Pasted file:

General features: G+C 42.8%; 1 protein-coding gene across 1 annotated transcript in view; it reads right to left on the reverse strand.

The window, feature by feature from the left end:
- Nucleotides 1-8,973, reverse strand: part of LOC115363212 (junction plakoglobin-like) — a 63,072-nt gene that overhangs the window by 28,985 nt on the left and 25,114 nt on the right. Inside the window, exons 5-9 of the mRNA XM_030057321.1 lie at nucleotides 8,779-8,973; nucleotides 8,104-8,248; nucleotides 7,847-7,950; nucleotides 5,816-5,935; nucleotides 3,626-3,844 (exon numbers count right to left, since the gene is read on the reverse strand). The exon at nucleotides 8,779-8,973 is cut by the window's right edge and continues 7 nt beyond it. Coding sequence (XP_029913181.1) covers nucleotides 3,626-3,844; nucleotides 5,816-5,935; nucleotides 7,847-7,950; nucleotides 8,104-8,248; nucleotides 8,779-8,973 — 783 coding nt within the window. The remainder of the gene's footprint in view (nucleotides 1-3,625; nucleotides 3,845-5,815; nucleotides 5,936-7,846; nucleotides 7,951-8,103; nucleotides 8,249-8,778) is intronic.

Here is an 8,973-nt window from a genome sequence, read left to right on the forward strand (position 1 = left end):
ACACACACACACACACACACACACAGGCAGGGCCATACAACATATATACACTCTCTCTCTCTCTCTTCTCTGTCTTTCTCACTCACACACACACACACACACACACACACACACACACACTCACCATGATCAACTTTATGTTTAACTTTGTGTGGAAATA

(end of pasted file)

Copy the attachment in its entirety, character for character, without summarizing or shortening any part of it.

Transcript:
General features: G+C 42.8%; 1 protein-coding gene across 1 annotated transcript in view; it reads right to left on the reverse strand.

The window, feature by feature from the left end:
- Nucleotides 1-8,973, reverse strand: part of LOC115363212 (junction plakoglobin-like) — a 63,072-nt gene that overhangs the window by 28,985 nt on the left and 25,114 nt on the right. Inside the window, exons 5-9 of the mRNA XM_030057321.1 lie at nucleotides 8,779-8,973; nucleotides 8,104-8,248; nucleotides 7,847-7,950; nucleotides 5,816-5,935; nucleotides 3,626-3,844 (exon numbers count right to left, since the gene is read on the reverse strand). The exon at nucleotides 8,779-8,973 is cut by the window's right edge and continues 7 nt beyond it. Coding sequence (XP_029913181.1) covers nucleotides 3,626-3,844; nucleotides 5,816-5,935; nucleotides 7,847-7,950; nucleotides 8,104-8,248; nucleotides 8,779-8,973 — 783 coding nt within the window. The remainder of the gene's footprint in view (nucleotides 1-3,625; nucleotides 3,845-5,815; nucleotides 5,936-7,846; nucleotides 7,951-8,103; nucleotides 8,249-8,778) is intronic.

Here is an 8,973-nt window from a genome sequence, read left to right on the forward strand (position 1 = left end):
ACACACACACACACACACACACACAGGCAGGGCCATACAACATATATACACTCTCTCTCTCTCTCTTCTCTGTCTTTCTCACTCACACACACACACACACACACACACACACACACACACTCACCATGATCAACTTTATGTTTAACTTTGTGTGGAAATA